The Enchantress of Florence by Salman Rushdie
I stumbled upon The Enchantress of Florence by Salman Rushdie as part of a recent raiding of my mother’s shelves. Despite having never read any of Rushdie’s work, I was vaguely aware that he was an Interesting Contemporary Person and decided to give The Enchantress a go. It seemed like the sort of thing one should read.
Wonderfully, despite the randomness of how I discovered the book and the compulsion I felt to read it, The Enchantress was anything but a chore. In fact, the book turned out to be one of the more interesting books I’ve read in quite some time. And I guess it is “interesting” in the same ways that Rushdie himself is: it’s neither conventional nor totally wacky; it’s somewhat foreign and mystical, but also deals with perfectly ordinary humanity; and there’s a lot that just remains completely mysterious.
The Enchantress leaps with utter grace and comfort from different times, places, and narrators to tell a number of different stories. The main one, however, has to do with a Western stranger who turns up at the court of Akbar the Great and proceeds to spin some tales, gain influence at court, and befriend the emperor himself. As it soon becomes clear, the stranger’s stories are actually far more relevant to the emperor and the royal family than the stranger initially let on.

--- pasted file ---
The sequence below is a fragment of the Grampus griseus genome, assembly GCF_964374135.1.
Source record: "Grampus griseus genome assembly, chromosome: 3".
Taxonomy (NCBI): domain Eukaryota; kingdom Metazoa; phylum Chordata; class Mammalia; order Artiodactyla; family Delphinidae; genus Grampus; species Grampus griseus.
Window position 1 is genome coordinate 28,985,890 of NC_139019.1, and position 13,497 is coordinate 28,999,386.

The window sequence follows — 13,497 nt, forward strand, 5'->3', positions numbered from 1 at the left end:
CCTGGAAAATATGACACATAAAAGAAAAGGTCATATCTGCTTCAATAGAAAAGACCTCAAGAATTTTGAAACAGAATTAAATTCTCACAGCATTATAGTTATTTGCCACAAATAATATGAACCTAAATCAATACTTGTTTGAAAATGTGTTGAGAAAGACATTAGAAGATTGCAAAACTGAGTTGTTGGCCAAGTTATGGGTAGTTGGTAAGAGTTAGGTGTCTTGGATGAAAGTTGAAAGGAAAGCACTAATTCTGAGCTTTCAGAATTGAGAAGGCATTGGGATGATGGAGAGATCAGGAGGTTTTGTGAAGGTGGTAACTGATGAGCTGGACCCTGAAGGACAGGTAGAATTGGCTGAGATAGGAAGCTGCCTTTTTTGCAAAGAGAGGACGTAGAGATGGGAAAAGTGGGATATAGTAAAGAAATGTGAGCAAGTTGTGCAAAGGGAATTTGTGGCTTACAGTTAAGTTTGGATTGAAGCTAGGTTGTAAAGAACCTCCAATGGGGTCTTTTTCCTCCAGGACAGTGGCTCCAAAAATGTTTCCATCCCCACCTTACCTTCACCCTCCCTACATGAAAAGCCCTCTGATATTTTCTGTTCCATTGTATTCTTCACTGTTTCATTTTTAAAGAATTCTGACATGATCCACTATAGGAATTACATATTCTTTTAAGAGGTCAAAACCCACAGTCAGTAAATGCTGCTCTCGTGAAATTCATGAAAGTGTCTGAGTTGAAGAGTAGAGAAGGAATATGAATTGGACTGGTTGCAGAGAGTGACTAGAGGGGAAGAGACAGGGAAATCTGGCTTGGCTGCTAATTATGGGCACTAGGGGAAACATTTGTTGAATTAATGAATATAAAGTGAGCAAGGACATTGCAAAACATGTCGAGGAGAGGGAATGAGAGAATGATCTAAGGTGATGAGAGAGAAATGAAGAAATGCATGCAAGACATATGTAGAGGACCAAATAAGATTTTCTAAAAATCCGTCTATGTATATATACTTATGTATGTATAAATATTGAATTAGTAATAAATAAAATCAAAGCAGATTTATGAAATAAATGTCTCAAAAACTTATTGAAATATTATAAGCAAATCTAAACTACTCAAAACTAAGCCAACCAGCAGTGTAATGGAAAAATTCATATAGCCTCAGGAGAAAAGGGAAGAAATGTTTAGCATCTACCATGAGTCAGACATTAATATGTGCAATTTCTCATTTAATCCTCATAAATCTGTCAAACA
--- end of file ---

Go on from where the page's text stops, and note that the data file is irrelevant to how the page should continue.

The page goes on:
Style aside (and this is an extremely stylish book), one of the things I found most fascinating about The Enchantress was Rushdie’s evident, thorough research and his choice of an unusual place and time. It is quite rare that you find a book taking place during the Renaissance (the European one, anyway) that is centered on the East geographically. The more I read, the more I realized that I did not have the first clue about what was going on outside of Europe during the Renaissance. And, despite this book being fiction, it admirably aimed to fill in that glaring hole in my education. In general, the more I turn around and look into random historical moments, I increasingly realize that there is so much history out there just waiting to be discovered and it is all so interesting! It was a delight to be handed even a sliver of what’s out there by The Enchantress.
Substance aside, the narrative pacing and the style of the novel were superb. As I mentioned, Rushdie jumps around a lot but he does it seamlessly and with utter comfort no matter where he’s jumping. He impressively keeps any number of mysteries alive until the very last pages of the book, even though this is not really a “mystery” per se. Instead, it is its own breed of novel that blends mystery with the fantastical, the Oriental, the historical, and a dash of the sentimental. It’s a beautiful, highly imaginative combination and one which I would highly recommend.